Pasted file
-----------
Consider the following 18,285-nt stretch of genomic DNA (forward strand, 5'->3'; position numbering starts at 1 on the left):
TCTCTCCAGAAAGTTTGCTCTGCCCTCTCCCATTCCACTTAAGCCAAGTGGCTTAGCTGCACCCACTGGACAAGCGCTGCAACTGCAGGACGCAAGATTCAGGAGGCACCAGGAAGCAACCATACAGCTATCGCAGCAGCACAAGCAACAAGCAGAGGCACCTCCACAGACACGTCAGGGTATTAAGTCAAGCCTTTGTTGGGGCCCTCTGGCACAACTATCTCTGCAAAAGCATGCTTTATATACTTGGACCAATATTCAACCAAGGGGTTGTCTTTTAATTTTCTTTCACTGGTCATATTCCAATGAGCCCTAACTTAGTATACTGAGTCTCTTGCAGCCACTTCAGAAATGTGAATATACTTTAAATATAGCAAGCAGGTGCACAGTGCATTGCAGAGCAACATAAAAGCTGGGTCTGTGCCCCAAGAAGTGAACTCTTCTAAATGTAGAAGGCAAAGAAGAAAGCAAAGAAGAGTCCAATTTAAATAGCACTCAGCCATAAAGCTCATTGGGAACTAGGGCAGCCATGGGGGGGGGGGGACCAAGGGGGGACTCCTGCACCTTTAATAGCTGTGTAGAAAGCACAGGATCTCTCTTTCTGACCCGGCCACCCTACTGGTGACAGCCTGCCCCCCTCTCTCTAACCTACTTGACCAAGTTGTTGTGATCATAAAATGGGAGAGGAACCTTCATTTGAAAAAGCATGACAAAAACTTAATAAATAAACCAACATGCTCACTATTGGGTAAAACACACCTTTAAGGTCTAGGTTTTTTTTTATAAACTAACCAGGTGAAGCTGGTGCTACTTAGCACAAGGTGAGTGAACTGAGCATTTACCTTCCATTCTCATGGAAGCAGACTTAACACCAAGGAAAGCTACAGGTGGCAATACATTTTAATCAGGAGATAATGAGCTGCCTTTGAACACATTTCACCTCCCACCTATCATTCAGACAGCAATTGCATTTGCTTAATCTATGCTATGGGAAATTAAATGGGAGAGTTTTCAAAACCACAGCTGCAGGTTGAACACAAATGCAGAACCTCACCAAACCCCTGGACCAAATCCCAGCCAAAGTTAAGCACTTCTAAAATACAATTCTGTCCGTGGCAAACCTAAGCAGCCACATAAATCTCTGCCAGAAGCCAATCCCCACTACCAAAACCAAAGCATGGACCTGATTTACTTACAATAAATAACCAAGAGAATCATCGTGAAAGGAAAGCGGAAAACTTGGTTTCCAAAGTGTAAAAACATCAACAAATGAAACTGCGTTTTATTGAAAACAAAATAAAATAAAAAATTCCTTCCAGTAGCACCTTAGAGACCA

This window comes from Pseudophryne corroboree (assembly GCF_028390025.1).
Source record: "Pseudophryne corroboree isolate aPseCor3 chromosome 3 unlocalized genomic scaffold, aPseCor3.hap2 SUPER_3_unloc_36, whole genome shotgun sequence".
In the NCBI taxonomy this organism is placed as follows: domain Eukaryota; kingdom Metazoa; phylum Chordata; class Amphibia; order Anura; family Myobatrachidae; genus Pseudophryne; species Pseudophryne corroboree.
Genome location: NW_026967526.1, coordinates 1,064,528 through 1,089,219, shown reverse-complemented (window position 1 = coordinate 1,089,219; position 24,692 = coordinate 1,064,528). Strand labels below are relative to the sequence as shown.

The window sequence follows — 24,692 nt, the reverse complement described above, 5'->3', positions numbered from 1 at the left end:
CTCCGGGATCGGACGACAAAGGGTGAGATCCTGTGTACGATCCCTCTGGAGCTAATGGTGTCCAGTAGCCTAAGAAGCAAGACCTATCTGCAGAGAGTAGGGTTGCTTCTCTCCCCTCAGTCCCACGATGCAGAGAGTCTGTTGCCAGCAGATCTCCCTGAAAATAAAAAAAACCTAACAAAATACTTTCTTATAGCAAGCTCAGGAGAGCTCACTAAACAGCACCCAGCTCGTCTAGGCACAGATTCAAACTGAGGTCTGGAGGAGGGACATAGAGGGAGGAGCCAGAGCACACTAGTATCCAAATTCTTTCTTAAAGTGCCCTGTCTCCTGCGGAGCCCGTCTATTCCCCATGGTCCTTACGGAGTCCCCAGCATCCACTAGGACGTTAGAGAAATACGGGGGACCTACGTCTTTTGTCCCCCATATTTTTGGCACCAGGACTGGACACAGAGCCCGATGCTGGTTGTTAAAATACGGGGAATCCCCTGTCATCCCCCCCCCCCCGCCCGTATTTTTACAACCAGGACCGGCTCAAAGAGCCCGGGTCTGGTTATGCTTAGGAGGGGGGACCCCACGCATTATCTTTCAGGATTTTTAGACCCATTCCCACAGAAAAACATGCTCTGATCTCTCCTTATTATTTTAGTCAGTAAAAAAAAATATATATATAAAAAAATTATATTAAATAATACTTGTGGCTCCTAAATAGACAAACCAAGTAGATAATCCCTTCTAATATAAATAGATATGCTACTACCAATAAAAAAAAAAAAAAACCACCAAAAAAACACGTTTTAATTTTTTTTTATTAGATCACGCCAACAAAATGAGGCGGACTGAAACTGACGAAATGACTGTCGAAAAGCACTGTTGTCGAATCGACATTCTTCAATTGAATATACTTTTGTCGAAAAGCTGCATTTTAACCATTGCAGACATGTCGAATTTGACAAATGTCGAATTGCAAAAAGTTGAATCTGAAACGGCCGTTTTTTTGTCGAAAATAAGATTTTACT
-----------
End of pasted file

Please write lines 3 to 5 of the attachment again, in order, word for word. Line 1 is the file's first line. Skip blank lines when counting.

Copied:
This window comes from Pseudophryne corroboree (assembly GCF_028390025.1).
Source record: "Pseudophryne corroboree isolate aPseCor3 chromosome 3 unlocalized genomic scaffold, aPseCor3.hap2 SUPER_3_unloc_36, whole genome shotgun sequence".
In the NCBI taxonomy this organism is placed as follows: domain Eukaryota; kingdom Metazoa; phylum Chordata; class Amphibia; order Anura; family Myobatrachidae; genus Pseudophryne; species Pseudophryne corroboree.